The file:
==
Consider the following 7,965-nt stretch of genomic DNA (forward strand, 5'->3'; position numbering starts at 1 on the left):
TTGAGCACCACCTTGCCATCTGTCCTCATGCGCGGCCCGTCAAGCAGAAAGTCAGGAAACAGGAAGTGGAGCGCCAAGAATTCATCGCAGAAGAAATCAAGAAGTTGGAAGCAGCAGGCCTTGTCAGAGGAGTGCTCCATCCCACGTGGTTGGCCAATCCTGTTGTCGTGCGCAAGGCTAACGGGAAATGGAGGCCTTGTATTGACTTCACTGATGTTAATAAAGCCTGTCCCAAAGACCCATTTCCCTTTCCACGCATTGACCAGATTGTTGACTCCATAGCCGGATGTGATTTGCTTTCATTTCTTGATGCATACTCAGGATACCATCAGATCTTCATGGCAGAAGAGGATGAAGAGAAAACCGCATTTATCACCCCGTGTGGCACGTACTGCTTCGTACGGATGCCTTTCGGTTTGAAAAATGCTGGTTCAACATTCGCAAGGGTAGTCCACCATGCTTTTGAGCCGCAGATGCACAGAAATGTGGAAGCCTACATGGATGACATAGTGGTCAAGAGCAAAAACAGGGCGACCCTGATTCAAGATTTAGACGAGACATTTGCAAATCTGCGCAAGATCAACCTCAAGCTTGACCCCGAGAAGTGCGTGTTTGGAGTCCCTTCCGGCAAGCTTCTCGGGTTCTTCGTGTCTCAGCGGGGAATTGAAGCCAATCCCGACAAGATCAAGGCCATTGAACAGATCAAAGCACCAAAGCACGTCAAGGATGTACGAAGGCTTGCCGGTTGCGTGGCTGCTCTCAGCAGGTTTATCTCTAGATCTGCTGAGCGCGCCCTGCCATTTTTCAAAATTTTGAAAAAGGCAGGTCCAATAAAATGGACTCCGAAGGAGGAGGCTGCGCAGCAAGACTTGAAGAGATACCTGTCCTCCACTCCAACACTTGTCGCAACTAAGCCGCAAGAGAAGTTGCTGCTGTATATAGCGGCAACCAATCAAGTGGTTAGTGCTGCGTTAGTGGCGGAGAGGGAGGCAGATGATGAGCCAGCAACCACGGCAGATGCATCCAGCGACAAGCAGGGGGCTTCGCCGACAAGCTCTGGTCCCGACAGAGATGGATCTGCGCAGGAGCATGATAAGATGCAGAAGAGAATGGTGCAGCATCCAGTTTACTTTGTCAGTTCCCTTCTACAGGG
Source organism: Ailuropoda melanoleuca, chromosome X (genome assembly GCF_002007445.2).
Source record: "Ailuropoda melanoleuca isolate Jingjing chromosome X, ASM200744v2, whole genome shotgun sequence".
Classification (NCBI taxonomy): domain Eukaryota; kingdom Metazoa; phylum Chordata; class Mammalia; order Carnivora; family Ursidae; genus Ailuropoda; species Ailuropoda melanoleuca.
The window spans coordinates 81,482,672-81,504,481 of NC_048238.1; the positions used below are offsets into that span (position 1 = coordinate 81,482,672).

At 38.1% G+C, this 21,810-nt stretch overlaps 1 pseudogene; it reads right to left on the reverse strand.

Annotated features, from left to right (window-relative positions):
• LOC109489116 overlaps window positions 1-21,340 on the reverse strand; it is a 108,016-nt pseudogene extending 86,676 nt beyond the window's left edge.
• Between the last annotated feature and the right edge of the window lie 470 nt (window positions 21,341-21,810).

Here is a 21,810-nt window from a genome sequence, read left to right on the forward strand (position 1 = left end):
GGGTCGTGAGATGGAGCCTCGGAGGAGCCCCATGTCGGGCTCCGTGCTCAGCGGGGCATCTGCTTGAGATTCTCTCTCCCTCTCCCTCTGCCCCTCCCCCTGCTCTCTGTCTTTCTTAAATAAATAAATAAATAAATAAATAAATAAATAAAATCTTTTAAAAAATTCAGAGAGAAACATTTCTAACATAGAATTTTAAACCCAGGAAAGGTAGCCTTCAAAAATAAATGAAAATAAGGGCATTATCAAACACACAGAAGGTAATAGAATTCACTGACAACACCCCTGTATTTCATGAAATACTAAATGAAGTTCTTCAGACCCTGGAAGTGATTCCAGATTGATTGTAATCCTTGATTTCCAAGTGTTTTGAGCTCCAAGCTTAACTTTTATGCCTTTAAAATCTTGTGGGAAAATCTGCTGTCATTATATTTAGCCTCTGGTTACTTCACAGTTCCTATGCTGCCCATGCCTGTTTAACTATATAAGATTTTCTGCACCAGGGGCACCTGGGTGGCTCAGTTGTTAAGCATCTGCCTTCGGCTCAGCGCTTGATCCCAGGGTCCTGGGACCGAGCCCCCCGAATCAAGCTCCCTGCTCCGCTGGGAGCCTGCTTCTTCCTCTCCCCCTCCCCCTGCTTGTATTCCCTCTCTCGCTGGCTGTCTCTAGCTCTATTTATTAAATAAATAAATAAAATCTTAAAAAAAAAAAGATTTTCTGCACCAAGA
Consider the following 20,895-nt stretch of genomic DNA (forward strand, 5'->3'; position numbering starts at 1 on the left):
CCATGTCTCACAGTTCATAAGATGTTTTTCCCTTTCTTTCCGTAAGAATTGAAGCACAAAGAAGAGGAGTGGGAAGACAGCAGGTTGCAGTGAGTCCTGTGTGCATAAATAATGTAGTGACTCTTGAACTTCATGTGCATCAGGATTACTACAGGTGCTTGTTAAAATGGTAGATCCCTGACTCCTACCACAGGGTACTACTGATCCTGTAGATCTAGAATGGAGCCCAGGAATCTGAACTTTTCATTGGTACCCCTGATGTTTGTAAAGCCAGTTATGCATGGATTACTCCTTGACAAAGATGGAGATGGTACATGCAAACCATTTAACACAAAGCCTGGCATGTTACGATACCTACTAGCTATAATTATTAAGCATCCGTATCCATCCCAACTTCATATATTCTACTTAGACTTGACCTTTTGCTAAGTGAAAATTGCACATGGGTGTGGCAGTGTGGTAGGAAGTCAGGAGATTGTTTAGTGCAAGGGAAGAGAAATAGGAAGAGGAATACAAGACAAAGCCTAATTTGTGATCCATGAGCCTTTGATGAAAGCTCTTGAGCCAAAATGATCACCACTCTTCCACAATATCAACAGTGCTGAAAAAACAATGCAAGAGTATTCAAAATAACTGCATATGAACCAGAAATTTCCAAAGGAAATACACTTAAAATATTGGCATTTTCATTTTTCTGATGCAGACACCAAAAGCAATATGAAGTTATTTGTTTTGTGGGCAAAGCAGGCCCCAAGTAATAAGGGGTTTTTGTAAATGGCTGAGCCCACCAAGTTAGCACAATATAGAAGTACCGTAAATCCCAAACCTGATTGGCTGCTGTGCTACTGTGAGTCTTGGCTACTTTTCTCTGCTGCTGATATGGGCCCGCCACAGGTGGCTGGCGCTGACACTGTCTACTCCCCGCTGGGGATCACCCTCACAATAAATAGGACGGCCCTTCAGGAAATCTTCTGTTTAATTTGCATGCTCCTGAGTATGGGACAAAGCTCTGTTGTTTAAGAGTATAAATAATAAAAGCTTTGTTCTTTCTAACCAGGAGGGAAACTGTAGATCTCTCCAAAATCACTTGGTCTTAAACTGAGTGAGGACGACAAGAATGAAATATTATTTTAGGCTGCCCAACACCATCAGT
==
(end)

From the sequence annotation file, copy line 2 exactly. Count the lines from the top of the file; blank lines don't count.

TTGAGCACCACCTTGCCATCTGTCCTCATGCGCGGCCCGTCAAGCAGAAAGTCAGGAAACAGGAAGTGGAGCGCCAAGAATTCATCGCAGAAGAAATCAAGAAGTTGGAAGCAGCAGGCCTTGTCAGAGGAGTGCTCCATCCCACGTGGTTGGCCAATCCTGTTGTCGTGCGCAAGGCTAACGGGAAATGGAGGCCTTGTATTGACTTCACTGATGTTAATAAAGCCTGTCCCAAAGACCCATTTCCCTTTCCACGCATTGACCAGATTGTTGACTCCATAGCCGGATGTGATTTGCTTTCATTTCTTGATGCATACTCAGGATACCATCAGATCTTCATGGCAGAAGAGGATGAAGAGAAAACCGCATTTATCACCCCGTGTGGCACGTACTGCTTCGTACGGATGCCTTTCGGTTTGAAAAATGCTGGTTCAACATTCGCAAGGGTAGTCCACCATGCTTTTGAGCCGCAGATGCACAGAAATGTGGAAGCCTACATGGATGACATAGTGGTCAAGAGCAAAAACAGGGCGACCCTGATTCAAGATTTAGACGAGACATTTGCAAATCTGCGCAAGATCAACCTCAAGCTTGACCCCGAGAAGTGCGTGTTTGGAGTCCCTTCCGGCAAGCTTCTCGGGTTCTTCGTGTCTCAGCGGGGAATTGAAGCCAATCCCGACAAGATCAAGGCCATTGAACAGATCAAAGCACCAAAGCACGTCAAGGATGTACGAAGGCTTGCCGGTTGCGTGGCTGCTCTCAGCAGGTTTATCTCTAGATCTGCTGAGCGCGCCCTGCCATTTTTCAAAATTTTGAAAAAGGCAGGTCCAATAAAATGGACTCCGAAGGAGGAGGCTGCGCAGCAAGACTTGAAGAGATACCTGTCCTCCACTCCAACACTTGTCGCAACTAAGCCGCAAGAGAAGTTGCTGCTGTATATAGCGGCAACCAATCAAGTGGTTAGTGCTGCGTTAGTGGCGGAGAGGGAGGCAGATGATGAGCCAGCAACCACGGCAGATGCATCCAGCGACAAGCAGGGGGCTTCGCCGACAAGCTCTGGTCCCGACAGAGATGGATCTGCGCAGGAGCATGATAAGATGCAGAAGAGAATGGTGCAGCATCCAGTTTACTTTGTCAGTTCCCTTCTACAGGG